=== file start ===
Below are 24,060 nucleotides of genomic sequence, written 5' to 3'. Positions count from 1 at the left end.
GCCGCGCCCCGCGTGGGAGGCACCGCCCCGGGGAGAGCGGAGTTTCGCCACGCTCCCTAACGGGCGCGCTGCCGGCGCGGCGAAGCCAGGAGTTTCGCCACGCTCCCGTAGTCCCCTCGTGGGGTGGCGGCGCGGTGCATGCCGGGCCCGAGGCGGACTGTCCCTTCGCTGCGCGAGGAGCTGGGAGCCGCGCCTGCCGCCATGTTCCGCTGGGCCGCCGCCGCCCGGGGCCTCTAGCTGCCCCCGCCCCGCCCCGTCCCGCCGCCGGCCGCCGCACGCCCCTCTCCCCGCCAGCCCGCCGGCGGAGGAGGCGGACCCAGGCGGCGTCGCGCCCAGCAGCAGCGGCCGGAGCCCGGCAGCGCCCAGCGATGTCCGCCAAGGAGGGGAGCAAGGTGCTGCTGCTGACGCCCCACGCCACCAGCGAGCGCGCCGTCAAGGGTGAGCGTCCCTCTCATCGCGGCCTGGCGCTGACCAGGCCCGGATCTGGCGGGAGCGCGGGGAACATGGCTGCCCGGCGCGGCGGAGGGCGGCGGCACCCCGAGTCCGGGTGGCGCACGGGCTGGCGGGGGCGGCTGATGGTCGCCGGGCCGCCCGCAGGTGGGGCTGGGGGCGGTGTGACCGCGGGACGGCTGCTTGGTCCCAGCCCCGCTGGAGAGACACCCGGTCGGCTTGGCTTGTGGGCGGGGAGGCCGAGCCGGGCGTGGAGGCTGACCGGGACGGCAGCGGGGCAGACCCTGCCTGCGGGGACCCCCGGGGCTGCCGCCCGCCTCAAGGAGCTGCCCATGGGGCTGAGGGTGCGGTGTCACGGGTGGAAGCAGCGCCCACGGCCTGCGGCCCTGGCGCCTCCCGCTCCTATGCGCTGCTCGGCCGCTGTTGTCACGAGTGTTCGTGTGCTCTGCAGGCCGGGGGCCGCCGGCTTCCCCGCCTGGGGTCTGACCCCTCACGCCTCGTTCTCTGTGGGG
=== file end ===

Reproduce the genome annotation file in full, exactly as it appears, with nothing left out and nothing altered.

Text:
Below are 24,060 nucleotides of genomic sequence, written 5' to 3'. Positions count from 1 at the left end.
GCCGCGCCCCGCGTGGGAGGCACCGCCCCGGGGAGAGCGGAGTTTCGCCACGCTCCCTAACGGGCGCGCTGCCGGCGCGGCGAAGCCAGGAGTTTCGCCACGCTCCCGTAGTCCCCTCGTGGGGTGGCGGCGCGGTGCATGCCGGGCCCGAGGCGGACTGTCCCTTCGCTGCGCGAGGAGCTGGGAGCCGCGCCTGCCGCCATGTTCCGCTGGGCCGCCGCCGCCCGGGGCCTCTAGCTGCCCCCGCCCCGCCCCGTCCCGCCGCCGGCCGCCGCACGCCCCTCTCCCCGCCAGCCCGCCGGCGGAGGAGGCGGACCCAGGCGGCGTCGCGCCCAGCAGCAGCGGCCGGAGCCCGGCAGCGCCCAGCGATGTCCGCCAAGGAGGGGAGCAAGGTGCTGCTGCTGACGCCCCACGCCACCAGCGAGCGCGCCGTCAAGGGTGAGCGTCCCTCTCATCGCGGCCTGGCGCTGACCAGGCCCGGATCTGGCGGGAGCGCGGGGAACATGGCTGCCCGGCGCGGCGGAGGGCGGCGGCACCCCGAGTCCGGGTGGCGCACGGGCTGGCGGGGGCGGCTGATGGTCGCCGGGCCGCCCGCAGGTGGGGCTGGGGGCGGTGTGACCGCGGGACGGCTGCTTGGTCCCAGCCCCGCTGGAGAGACACCCGGTCGGCTTGGCTTGTGGGCGGGGAGGCCGAGCCGGGCGTGGAGGCTGACCGGGACGGCAGCGGGGCAGACCCTGCCTGCGGGGACCCCCGGGGCTGCCGCCCGCCTCAAGGAGCTGCCCATGGGGCTGAGGGTGCGGTGTCACGGGTGGAAGCAGCGCCCACGGCCTGCGGCCCTGGCGCCTCCCGCTCCTATGCGCTGCTCGGCCGCTGTTGTCACGAGTGTTCGTGTGCTCTGCAGGCCGGGGGCCGCCGGCTTCCCCGCCTGGGGTCTGACCCCTCACGCCTCGTTCTCTGTGGGG